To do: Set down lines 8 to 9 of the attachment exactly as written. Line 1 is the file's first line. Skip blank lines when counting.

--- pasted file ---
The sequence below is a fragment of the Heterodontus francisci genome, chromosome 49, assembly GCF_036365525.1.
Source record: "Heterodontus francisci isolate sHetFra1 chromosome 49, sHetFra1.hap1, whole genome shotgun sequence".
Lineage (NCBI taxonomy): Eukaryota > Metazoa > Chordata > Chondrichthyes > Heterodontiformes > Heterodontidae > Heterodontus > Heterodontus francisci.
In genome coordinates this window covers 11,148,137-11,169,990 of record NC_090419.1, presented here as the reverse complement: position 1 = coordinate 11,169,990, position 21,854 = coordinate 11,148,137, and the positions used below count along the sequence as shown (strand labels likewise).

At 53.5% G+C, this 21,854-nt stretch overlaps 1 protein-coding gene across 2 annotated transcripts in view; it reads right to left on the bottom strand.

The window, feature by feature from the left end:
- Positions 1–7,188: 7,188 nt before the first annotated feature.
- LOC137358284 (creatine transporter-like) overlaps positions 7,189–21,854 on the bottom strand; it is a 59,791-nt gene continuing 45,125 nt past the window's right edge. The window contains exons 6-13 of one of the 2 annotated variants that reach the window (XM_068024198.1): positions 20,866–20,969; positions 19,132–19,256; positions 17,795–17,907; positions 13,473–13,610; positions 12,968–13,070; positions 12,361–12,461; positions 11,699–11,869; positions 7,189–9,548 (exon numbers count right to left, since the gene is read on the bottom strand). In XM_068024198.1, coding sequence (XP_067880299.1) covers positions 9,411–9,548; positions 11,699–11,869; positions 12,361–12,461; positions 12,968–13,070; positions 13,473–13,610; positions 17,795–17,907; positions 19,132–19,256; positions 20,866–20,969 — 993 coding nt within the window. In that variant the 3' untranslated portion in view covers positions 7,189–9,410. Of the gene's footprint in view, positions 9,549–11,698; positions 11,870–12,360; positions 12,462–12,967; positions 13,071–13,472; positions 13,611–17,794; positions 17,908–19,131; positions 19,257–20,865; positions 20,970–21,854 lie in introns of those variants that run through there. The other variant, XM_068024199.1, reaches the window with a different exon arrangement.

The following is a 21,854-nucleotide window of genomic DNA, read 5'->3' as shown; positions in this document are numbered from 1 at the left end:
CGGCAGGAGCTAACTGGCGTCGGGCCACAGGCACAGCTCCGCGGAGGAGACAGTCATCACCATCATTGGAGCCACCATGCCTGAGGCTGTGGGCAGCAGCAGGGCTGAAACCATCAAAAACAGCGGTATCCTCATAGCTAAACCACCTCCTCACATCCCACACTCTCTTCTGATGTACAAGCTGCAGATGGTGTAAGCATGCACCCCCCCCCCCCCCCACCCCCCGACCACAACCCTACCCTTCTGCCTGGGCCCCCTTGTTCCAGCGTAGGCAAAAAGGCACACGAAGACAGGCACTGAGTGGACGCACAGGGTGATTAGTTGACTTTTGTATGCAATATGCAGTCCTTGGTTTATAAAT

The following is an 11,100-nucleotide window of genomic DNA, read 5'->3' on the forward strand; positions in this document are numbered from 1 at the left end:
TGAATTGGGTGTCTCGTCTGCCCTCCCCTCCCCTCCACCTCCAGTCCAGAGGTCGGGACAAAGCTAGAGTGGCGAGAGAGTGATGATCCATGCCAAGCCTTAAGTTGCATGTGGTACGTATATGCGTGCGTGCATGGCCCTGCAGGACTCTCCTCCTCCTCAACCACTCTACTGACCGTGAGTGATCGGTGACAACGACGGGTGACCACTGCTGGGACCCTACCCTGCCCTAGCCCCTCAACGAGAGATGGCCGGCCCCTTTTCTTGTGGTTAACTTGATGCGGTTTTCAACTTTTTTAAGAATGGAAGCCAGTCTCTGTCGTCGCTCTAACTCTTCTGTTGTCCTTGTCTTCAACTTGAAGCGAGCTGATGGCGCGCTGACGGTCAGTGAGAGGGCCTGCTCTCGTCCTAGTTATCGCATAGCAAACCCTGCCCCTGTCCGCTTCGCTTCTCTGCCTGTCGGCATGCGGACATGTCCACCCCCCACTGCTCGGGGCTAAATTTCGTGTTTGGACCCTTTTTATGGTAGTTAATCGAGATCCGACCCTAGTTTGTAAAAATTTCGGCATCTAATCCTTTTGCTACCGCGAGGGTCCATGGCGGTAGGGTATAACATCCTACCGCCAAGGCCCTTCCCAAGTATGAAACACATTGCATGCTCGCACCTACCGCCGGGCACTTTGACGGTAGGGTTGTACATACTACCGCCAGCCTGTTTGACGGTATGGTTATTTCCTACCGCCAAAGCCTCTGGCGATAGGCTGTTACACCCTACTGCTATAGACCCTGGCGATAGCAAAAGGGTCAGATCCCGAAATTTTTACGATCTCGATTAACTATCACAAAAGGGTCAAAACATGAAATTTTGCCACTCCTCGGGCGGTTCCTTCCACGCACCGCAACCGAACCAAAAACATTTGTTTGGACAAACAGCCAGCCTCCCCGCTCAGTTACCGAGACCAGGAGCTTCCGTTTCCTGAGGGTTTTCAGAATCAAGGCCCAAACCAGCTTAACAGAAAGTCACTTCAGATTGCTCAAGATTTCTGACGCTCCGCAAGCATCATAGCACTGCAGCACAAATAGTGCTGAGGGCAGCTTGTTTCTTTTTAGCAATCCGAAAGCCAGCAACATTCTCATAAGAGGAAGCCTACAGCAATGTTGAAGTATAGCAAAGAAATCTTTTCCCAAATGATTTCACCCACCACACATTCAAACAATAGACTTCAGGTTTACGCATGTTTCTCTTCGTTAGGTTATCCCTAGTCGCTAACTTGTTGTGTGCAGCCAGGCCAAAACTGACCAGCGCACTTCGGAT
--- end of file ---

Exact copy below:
- LOC137358284 (creatine transporter-like) overlaps positions 7,189–21,854 on the bottom strand; it is a 59,791-nt gene continuing 45,125 nt past the window's right edge. The window contains exons 6-13 of one of the 2 annotated variants that reach the window (XM_068024198.1): positions 20,866–20,969; positions 19,132–19,256; positions 17,795–17,907; positions 13,473–13,610; positions 12,968–13,070; positions 12,361–12,461; positions 11,699–11,869; positions 7,189–9,548 (exon numbers count right to left, since the gene is read on the bottom strand). In XM_068024198.1, coding sequence (XP_067880299.1) covers positions 9,411–9,548; positions 11,699–11,869; positions 12,361–12,461; positions 12,968–13,070; positions 13,473–13,610; positions 17,795–17,907; positions 19,132–19,256; positions 20,866–20,969 — 993 coding nt within the window. In that variant the 3' untranslated portion in view covers positions 7,189–9,410. Of the gene's footprint in view, positions 9,549–11,698; positions 11,870–12,360; positions 12,462–12,967; positions 13,071–13,472; positions 13,611–17,794; positions 17,908–19,131; positions 19,257–20,865; positions 20,970–21,854 lie in introns of those variants that run through there. The other variant, XM_068024199.1, reaches the window with a different exon arrangement.

The following is a 21,854-nucleotide window of genomic DNA, read 5'->3' as shown; positions in this document are numbered from 1 at the left end: